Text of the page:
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Thursday, September 22, 2005

Seth Godin is a Git ... 

Veering a little too close to work territory, but I'm doing that tradeshow contract publishing thing at the moment and was a bit startled to hear my name said from the podium during the Keynote Address. A while back, while working on the first day's newspaper (we preprint that issue ahead of the show), I sent an e-mail to marketer Seth Godin asking about his planned topic for the address would be, seeking some insight for a short preview article.

Since I was doing this at 4:00 a.m. and couldn't just place a phone call, I was reading through his official bio, some book excerpts, and I spent a little time drilling through his blogs to see what he'd said about radio (the theme for the convention). There were a few complimentary things about the medium, but there were some harsh words, too. I e-mailed him asking about some of his past books and how his proposals in them and in the blog entries might apply to what he would tell broadcasters. I figured this could be a starting point for a conversation/interview, but the only reply I received was: "Wow, that's some good research. I agree with everything I said!" I tried to follow-up with him, but no further response was forthcoming. The preview article turned out to be a short little thing that a tip-on advert was placed pretty much right on top of.

So it was a bit of a surprise to hear Godin say at the start of his keynote:
Now, I was a little hesitant about coming here today, because I got an e-mail from Carter Ross [organizational affiliation removed] that said: "I've been looking at all the stuff you've been writing for the past five years" (which always makes me nervous) and he says "this is what you said about radio ..."
and at this point he puts up some of the quotes from his blog that I'd dug up, followed by a line attributed to me: "What can you possibly say that won't get you booed out of the hall." After I got over the initial mortification, I got a bit irked because, first, I didn't approach him in such a hostile manner at all; second, I didn't say/write any of the things he said I did; and, third, how was it going to seem for my byline to be on the coverage of his address.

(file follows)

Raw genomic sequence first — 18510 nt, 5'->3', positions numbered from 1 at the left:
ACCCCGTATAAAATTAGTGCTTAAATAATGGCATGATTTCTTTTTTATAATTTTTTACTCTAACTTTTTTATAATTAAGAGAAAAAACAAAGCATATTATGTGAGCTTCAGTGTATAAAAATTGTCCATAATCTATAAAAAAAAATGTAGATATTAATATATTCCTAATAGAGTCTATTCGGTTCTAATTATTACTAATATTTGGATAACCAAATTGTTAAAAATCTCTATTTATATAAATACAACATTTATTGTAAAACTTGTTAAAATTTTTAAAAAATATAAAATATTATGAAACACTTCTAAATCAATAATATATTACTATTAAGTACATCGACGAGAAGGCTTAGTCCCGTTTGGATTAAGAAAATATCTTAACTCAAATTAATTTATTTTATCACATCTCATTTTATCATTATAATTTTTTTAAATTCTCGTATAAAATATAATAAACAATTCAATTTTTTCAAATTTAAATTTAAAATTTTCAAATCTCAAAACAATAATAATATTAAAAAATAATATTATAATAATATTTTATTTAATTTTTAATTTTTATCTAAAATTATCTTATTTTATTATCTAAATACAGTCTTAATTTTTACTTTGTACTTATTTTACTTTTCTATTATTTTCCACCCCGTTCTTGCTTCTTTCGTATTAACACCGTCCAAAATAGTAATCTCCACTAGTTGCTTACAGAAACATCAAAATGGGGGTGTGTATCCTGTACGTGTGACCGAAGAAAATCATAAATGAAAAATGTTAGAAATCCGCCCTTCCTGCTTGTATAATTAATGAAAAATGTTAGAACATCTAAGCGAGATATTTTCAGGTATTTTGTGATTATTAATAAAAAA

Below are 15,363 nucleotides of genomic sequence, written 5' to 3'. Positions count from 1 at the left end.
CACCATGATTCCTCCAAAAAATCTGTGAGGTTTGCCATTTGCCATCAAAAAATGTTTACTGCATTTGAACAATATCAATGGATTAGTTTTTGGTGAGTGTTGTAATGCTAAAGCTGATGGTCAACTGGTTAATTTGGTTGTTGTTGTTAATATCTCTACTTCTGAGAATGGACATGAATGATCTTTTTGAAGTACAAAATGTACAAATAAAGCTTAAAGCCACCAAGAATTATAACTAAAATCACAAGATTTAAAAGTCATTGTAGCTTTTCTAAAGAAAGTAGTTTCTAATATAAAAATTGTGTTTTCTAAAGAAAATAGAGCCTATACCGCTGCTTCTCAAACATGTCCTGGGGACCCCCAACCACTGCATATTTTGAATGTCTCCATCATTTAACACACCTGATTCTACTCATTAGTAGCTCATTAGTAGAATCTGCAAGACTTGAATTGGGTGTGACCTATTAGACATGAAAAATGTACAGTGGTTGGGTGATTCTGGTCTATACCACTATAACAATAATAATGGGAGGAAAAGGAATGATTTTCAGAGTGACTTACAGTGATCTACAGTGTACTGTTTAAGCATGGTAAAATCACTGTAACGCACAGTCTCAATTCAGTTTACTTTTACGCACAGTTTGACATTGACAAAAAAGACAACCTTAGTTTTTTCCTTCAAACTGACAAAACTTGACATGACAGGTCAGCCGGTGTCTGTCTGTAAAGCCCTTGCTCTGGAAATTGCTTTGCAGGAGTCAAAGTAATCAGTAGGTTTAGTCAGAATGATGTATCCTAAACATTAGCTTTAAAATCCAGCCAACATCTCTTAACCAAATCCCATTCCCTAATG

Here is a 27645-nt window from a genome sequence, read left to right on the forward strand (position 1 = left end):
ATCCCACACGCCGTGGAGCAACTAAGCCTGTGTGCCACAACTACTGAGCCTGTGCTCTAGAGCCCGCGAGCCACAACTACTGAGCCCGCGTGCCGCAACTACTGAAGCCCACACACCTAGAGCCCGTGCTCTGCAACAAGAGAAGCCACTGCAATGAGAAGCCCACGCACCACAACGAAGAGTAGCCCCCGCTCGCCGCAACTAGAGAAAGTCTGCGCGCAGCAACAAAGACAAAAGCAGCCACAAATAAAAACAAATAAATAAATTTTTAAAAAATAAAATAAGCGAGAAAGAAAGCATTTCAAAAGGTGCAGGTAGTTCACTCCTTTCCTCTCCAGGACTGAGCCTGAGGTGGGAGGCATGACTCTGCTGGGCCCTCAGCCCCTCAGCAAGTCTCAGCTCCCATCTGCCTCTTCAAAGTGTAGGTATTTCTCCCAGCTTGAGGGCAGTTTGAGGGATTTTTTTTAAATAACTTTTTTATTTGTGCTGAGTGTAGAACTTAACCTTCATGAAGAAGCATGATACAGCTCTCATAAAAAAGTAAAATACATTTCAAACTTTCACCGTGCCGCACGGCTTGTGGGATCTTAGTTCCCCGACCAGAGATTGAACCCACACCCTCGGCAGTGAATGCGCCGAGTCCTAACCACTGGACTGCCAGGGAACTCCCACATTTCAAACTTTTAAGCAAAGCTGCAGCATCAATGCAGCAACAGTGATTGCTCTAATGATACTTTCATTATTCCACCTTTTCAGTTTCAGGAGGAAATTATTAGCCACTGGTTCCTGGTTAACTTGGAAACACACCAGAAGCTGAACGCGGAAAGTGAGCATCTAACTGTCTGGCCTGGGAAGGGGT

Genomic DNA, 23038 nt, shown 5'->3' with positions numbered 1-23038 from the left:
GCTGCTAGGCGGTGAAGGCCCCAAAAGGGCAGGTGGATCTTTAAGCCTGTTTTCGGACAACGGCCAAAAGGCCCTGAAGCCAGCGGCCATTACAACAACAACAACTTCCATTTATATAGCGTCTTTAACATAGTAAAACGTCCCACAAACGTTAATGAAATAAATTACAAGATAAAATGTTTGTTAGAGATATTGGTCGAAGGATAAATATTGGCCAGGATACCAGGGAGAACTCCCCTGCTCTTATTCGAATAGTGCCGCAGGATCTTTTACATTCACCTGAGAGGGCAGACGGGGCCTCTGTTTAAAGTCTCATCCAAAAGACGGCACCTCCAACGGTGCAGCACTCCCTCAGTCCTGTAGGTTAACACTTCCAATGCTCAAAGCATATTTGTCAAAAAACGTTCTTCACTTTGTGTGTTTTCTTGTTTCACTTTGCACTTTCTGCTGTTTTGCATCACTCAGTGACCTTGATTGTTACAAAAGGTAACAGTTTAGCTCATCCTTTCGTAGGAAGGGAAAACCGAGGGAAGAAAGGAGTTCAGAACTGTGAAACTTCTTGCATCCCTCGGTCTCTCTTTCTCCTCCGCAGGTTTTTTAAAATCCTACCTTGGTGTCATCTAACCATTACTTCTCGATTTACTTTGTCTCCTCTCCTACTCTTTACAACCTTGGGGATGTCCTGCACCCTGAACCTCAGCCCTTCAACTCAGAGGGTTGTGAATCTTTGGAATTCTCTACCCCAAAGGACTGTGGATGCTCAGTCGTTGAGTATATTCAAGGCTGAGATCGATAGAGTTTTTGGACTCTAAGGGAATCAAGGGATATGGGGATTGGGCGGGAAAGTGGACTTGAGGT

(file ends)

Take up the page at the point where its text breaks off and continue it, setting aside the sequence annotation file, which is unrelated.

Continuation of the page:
In the end, space was so tight that the printed version of the story glossed over his setup to just get to the meat of his comments to broadcasters (which, to tell the truth, sounded like they could have applied to most any industry — the quotes of his that I dug up for him were some of the only bits tailored specifically toward radio), but still ... grrrrrrrrrrr.

My bosses thought it was pretty funny, as did my contact with the client, but I haven't heard whether or not higher ups at the client organziation were irked (or if I'm the only one obsessed about it).

Blogger Commenting:
My apologies!

I thought I was doing you a solid by giving you credit where credit was due. If I said I was quoting you about the booing, I didn't mean to. I meant to say that I was worried I'd get booed.

I didn't think your note to me was hostile.

Thanks for your hard work.

(what's a git?)
 
Apology accepted. And I apologize for calling you a git (basically, it translates as jerk) — I appreciate the credit, but you made it sound like I was saying "how dare you come before radio broadcasters." But maybe I was just caught off guard and went too much on the defensive...
 
Holy Cow!!!
 
No, Purple Cow, Seth Godin wrote Purple Cow, not Holy Cow!!!.
 
LOL!!!!!!! ok. Really. LOL! All alone at my computer and I guffawed. ;-)
 
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